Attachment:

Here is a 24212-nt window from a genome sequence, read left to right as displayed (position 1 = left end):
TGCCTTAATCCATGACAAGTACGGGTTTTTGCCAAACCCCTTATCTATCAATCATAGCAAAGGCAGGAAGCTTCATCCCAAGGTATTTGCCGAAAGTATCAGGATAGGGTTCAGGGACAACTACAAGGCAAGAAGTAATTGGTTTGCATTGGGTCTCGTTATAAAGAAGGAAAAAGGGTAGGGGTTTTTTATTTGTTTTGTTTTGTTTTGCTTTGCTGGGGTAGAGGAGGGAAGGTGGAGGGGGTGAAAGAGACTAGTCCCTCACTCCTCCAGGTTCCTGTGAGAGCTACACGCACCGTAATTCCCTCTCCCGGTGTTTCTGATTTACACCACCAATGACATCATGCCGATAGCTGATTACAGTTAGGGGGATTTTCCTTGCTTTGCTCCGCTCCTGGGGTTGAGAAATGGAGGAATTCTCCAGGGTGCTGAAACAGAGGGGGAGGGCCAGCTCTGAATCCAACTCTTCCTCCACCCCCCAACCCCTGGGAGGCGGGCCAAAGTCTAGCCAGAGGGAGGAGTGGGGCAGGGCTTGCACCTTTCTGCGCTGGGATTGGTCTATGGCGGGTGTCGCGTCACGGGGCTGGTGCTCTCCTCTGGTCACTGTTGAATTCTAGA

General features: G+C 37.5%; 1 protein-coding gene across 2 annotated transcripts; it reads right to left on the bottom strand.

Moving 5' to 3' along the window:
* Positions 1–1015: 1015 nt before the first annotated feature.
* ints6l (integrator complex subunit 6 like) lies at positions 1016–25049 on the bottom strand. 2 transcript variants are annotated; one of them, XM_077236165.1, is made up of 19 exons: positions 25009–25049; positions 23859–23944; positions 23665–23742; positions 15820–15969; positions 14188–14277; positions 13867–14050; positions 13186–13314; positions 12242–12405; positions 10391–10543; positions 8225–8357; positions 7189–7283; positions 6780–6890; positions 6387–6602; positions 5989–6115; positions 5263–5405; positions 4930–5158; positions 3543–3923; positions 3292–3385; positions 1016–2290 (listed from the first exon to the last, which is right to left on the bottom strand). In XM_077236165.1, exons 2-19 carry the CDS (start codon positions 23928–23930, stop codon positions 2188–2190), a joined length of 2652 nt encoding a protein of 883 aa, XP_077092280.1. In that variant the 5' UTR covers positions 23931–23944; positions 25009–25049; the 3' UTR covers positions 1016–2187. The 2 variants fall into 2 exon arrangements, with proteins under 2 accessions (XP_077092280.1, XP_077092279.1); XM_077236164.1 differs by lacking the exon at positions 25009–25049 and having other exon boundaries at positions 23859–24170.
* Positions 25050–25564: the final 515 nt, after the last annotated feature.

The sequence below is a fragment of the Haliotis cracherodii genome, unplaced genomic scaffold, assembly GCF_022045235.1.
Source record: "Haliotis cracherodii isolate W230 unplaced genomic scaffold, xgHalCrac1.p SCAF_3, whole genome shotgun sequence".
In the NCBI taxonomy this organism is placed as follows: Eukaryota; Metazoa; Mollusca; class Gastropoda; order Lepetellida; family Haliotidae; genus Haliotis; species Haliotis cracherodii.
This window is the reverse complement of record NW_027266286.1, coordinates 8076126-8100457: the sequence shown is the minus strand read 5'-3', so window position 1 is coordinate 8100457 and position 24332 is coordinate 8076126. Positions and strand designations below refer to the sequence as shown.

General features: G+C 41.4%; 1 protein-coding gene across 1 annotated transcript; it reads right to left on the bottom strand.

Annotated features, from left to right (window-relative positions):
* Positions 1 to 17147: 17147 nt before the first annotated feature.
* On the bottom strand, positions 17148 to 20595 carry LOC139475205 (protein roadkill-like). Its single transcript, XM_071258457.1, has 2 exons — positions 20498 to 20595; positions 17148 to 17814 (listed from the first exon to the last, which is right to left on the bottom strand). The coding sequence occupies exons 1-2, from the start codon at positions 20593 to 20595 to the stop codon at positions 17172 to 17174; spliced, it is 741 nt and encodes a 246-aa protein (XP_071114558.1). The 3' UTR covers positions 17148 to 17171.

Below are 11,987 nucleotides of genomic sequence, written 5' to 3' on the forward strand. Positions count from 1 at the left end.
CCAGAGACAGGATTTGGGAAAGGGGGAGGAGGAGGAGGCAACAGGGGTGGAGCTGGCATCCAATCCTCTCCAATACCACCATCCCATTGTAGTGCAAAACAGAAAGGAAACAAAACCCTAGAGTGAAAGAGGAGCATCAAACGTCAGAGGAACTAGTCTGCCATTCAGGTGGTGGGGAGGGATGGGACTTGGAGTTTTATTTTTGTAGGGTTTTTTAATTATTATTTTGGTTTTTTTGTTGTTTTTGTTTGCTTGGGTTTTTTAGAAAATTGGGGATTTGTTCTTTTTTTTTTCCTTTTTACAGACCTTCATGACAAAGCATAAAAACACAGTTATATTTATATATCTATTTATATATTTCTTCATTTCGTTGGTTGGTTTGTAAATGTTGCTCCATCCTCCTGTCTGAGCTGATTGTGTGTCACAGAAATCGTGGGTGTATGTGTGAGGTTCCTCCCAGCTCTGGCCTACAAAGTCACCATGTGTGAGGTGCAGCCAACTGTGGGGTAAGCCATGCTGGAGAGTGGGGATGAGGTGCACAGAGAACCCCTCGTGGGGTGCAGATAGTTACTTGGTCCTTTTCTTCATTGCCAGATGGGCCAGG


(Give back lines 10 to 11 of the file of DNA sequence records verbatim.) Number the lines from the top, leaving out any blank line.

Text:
In the NCBI taxonomy this organism is placed as follows: Eukaryota; Metazoa; Mollusca; class Gastropoda; order Lepetellida; family Haliotidae; genus Haliotis; species Haliotis cracherodii.
This window is the reverse complement of record NW_027266286.1, coordinates 8076126-8100457: the sequence shown is the minus strand read 5'-3', so window position 1 is coordinate 8100457 and position 24332 is coordinate 8076126. Positions and strand designations below refer to the sequence as shown.